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Why endings are not necessarily bad


by Sweta Vikram

IN THE last week of December 2019, I saw several posts on Instagram about people’s reflections about the decade. A majority of the posts mentioned ending of friendships. My own core circle of friends has been the same for over 25 years. We have all grown up in different spaces, but evolved in relatable ways, for which I am eternally grateful. But, like many others, I have seen a few of my friendships fade away. Some were old connections where we had spent time in each other’s homes, while others were fairly new and ended because what kept us together, be it graduate school, a mean boss or wine indulgence, had run its course.

Friendships ending didn’t come easily to me, even when they weren’t good for me. Growing up in an Indian home, I was taught that endings are bad. You are asked to maintain relationships even if you can’t relate to the person. I took endings as a reflection of something I had done wrong. Guilt, remorse and sadness are coded in my DNA. We were never taught about the importance of self-care or the need to build boundaries to protect ourselves from toxic people. We weren’t told that some relationships serve their purpose and are done. Yoga taught me about the importance of compassion towards self and authenticity. Friendships are supposed to be easy; you shouldn’t have to overthink, justify or make excuses. There needs to be implicit trust and mutual respect. Tennessee Williams once wrote, “Friends are God’s way of apologising to us for our families.”

Honestly, the few friendships that have ended in my life didn’t come as a surprise to me. Even though there was no drama, anger, badmouthing or resentment, at least from my end, I could smell the decay in the dynamics. In some cases, the friendship was one-sided where one person was taking up all the space in terms of need or constantly manipulating others or expecting others to lie for them. In other cases, there was nothing nourishing about the time spent together. Be it life mantras, morality barometer or aspirations, we couldn’t relate.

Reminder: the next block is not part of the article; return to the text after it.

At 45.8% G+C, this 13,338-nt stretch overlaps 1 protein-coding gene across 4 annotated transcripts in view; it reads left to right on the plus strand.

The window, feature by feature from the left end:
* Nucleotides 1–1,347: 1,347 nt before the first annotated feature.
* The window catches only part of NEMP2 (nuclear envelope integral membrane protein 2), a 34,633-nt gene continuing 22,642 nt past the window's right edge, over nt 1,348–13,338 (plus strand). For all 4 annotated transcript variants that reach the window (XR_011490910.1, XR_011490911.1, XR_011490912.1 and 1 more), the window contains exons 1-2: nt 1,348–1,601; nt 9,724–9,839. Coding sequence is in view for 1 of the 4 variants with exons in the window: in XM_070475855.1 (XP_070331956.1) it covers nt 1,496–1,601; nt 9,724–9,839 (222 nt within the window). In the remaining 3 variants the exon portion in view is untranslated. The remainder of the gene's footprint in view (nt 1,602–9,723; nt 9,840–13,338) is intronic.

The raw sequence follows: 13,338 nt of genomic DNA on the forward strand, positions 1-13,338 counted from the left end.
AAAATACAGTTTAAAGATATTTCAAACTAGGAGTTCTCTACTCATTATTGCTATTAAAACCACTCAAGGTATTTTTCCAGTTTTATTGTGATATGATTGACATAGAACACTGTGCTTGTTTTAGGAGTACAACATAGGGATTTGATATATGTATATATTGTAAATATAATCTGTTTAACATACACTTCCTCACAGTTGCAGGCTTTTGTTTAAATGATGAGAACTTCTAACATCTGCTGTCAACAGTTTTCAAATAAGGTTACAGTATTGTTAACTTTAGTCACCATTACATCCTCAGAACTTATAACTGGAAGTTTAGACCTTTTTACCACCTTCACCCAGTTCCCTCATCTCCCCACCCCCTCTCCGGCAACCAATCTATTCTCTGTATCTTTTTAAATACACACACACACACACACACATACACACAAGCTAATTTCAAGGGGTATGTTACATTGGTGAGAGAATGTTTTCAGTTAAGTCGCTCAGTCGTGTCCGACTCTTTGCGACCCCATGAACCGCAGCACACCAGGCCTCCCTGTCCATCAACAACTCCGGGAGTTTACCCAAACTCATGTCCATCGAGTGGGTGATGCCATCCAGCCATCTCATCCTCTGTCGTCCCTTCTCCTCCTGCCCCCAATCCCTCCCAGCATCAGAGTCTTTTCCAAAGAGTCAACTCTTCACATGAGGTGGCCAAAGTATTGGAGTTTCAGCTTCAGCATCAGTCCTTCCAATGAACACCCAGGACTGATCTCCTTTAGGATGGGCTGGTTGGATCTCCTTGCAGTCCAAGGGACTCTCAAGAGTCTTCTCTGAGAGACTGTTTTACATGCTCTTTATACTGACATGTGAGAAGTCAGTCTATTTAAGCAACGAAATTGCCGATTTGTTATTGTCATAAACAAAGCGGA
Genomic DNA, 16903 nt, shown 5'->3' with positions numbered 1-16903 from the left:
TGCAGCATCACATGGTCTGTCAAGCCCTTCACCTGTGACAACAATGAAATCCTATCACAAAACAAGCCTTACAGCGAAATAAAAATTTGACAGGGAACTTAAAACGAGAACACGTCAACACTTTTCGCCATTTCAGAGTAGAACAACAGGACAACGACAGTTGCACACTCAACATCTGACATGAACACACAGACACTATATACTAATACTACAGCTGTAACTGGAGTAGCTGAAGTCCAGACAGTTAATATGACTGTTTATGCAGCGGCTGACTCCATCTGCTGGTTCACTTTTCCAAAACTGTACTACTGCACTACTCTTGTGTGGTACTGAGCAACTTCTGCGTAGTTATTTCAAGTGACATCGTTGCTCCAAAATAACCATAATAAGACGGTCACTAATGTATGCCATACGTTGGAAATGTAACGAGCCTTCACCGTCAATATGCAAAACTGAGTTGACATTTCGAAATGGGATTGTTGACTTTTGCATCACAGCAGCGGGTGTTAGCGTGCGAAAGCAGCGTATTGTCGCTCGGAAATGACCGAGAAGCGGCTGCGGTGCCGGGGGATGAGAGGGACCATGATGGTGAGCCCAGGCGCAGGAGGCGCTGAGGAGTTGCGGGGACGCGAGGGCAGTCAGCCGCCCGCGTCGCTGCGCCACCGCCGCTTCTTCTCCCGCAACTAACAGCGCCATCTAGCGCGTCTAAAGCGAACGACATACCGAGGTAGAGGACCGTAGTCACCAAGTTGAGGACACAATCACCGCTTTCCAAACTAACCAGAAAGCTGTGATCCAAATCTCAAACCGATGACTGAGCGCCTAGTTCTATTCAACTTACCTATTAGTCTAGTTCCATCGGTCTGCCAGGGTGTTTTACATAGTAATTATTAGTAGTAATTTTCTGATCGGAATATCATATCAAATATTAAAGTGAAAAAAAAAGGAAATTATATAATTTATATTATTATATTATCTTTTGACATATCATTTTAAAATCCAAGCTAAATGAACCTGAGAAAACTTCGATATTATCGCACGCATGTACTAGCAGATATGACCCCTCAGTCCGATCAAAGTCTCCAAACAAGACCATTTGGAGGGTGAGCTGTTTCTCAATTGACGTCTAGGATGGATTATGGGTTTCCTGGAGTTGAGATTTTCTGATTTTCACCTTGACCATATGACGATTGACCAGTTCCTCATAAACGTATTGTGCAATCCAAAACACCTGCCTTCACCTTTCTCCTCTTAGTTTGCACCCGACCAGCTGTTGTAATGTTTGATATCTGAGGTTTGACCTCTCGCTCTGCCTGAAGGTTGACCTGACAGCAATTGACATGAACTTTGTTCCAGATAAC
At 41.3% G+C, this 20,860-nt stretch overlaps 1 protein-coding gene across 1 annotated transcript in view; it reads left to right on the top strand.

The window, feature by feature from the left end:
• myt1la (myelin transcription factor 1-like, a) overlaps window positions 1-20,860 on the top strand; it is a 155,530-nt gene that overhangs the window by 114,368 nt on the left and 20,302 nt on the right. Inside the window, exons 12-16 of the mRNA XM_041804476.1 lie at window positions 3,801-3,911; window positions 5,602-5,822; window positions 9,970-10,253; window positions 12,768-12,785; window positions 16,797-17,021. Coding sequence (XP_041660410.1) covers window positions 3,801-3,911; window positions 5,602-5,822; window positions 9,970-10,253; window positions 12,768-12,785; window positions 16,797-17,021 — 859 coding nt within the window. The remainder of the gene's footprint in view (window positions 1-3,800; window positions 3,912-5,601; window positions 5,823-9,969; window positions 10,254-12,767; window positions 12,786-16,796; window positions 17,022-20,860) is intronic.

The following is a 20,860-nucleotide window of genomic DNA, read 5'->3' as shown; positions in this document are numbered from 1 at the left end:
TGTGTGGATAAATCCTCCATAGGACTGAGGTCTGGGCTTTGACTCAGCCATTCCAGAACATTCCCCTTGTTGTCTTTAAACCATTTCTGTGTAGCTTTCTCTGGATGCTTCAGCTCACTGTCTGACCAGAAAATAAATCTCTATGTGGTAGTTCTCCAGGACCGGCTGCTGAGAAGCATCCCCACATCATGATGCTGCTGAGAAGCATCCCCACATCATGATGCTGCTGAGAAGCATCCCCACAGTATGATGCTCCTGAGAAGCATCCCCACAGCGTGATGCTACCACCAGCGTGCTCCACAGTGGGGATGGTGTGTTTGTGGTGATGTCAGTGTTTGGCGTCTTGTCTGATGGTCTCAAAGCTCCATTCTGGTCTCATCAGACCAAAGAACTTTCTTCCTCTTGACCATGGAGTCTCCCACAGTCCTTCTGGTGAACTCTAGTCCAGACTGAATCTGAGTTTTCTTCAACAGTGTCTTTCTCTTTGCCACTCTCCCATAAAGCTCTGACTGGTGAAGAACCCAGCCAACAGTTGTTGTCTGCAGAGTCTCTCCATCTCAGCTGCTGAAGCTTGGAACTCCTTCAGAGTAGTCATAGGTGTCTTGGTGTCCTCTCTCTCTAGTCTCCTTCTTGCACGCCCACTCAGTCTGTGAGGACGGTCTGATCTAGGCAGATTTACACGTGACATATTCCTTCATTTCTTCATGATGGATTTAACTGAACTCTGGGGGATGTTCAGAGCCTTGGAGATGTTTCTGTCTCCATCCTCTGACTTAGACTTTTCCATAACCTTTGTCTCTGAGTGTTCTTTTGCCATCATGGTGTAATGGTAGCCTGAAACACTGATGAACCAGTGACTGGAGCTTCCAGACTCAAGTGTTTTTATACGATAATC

I have learned that endings can lead to beautiful new beginnings. They create a space for new blooms. Sure, it stings when old friendships fall apart. It’s like losing a part of yourself, but growth comes at a cost. Accept that people and their values change with age. We, as individuals, transform based on our experiences – where we live, the people we surround ourselves with, what we do for a living, the kind of partner we date/marry, the passions we follow and so on. All of that impacts who we become.

I’d rather make room for a few quality, dependable friendships than hang on to familiar friendships where there is nothing in common and too many facades. Life is too precious to drag on anything, let alone friendships.

Sweta Vikram is an international speaker, best-selling author of 12 books, and Ayurveda/mind set coach committed to helping people thrive on their own terms. Sweta is a trained yogi, on the board of Fly Female Founders and holds a Master’s in Strategic Communications from Columbia University. Twitter: @SwetaVikram and www.swetavikram.com